Rev. Richard Olson
A perfect culmination of a year brimming with creative placemaking efforts, over 200 guests and volunteers took part in Old Town’s biggest placemaking experiment yet: Dinner in the Street.
Bunnell introduced the term “Creative Placemaking” to our Homer community last June at the announcement of our ArtPlace America grant. ArtPlace America is a collaboration of 14 foundations, 8 federal agencies and 6 financial institutions who are strengthening American communities through social, physical and economic development around artist-led initiatives.
The central inspiration of the Dinner in the Street idea was an effort to reclaim public space, enriching a sense of place and neighborhood identity by creating an ephemeral, participatory event.
We shut down the street. We celebrated community. We were surrounded by public art (gardens, murals and an outdoor buoy sculpture by Jarod Charzewski). Inside Bunnell Street Arts Center displayed a Silent Art Auction, featuring work by 36 Alaskan artists. We tasted local Old Town cuisine. We ate out of handcrafted bowls. We were pedestrians reclaiming the street as our commons. Together, we made a space a special “place”.
Bunnell Street Arts Center would especially like to thank the Elk’s Lodge for being such an incredible gracious host for this event. The Elks agreed to accommodate the event as a “rain date location” but when the sun pushed through the clouds, we were able to have the best of both worlds: appetizers and desserts outside on West Bunnell Avenue, and a sit-down bouillabaisse dinner at the Elks Lodge! The Elks has an undoubtedly high priority for community building. The success of this Old Town event is largely due to the Elks’ generosity and commitment to fostering healthy collaborative relationships in Old Town, for Old Town (and beyond!). I’d like to personally thank Elk’s Loyal Knight, Tom Stroozas and Exalted Ruler, Marlena Hodgdon for the facilitation of this first-time Dinner in the Street event! Thank you for partnering with us and showing our guests how proud we are of the new Old Town collaborative efforts!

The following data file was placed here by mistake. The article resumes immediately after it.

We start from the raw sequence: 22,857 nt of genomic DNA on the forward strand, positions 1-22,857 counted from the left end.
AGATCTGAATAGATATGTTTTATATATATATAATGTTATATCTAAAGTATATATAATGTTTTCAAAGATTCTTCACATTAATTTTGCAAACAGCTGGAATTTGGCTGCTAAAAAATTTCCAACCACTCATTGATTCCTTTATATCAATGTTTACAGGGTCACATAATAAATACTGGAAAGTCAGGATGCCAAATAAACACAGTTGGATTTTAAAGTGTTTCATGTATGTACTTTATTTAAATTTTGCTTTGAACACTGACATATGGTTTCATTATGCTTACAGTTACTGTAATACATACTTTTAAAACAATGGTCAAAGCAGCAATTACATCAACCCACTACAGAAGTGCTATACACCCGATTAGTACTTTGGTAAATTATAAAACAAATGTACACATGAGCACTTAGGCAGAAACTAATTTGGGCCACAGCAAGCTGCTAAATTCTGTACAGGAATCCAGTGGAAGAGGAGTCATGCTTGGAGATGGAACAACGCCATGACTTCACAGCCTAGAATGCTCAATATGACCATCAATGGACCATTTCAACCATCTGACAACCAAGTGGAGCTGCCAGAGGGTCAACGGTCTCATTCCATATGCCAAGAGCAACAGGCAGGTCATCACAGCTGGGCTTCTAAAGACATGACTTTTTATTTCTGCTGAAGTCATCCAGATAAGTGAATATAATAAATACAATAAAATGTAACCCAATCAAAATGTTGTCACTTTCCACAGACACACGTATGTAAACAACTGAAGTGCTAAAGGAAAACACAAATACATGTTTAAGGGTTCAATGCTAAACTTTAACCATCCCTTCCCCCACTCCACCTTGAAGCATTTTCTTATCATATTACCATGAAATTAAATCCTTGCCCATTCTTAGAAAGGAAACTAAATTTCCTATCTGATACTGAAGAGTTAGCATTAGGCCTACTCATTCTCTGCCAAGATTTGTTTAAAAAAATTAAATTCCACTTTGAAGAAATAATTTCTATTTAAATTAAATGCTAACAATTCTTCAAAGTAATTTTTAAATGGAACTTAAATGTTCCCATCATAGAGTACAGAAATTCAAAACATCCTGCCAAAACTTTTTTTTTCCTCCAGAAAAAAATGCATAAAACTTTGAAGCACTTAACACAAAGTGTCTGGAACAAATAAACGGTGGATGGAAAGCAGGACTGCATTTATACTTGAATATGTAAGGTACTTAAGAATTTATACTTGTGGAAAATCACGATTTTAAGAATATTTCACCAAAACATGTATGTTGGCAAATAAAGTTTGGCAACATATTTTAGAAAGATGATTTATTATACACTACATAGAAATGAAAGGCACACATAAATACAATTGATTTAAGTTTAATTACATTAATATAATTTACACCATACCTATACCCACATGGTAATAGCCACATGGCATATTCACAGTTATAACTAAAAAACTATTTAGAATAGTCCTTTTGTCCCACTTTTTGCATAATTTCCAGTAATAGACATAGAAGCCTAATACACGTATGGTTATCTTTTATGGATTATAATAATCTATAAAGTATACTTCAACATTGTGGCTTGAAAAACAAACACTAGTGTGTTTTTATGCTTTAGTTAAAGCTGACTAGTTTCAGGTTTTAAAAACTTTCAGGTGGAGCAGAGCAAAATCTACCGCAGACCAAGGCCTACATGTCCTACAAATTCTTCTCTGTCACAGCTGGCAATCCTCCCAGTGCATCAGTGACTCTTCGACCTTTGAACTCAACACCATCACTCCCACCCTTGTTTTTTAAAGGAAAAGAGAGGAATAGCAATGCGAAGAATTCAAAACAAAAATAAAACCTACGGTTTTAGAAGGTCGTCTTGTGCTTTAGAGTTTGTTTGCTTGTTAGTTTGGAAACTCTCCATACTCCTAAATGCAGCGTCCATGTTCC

Thank you to Maura’s Café and Delicatessen. Café co-owner and President of Bunnell’s Board of Directors, Maura Brenin organized and executed the Kachemak Bay seafood bouillabaisse, ratatouille and local greens main dish. To make our feast even more artful, she also marshalled two hundred local bowls from the cabinets of many gracious Bunnell artists and volunteers. With a fantastic team, she and John Brown, Chef of AJ’s Steakhouse, poached crab, salmon, scallops, shrimp and shellfish in the saffron wine broth for 200+ guests. It was incredible!
Thank you to all of our Old Town restaurants. Two Sister’s Bakery provided local greens, fresh baked bread and our fantastic local rhubarb slab pie dessert! Thank you Adrienne Sweeney of AJ’s Old Town Steakhouse for providing salmon and serving our libations! Thank you to “Tiny” and Lisa Nolan, of Fat Olives for providing the delicious torta appetizers. Thank you Jeff and Kelly Lockwood of Monkey’s Fist Charcuterie for the handmade charcuterie spread! Carey Restino and Snowshoe Hollow Farms also provided the 200-person dinner with donations of local greens, Thank you!
And finally, Bunnell Street Arts Center’s Board and Staff would like to thank our festive and hardworking volunteers: Desiree Hagen, Dina Gherman, Marcia Lynn, Rachael Brennan, Nikki Hennick, Daniel Bolton, Bill Wimmerstedt, Carl Bice, Kelly Jackman, Jeremy Bough, John Whittier, Melisse Reichman, Liz Villareal, and Gus Beck.
And thank you to all of our guests who came to celebrate Bunnell’s past year’s creative placemaking efforts. Your participation made it the unforgettable success it was!”
Brianna M. Allen
Old Town Development Coordinator
Bunnell Street Arts Center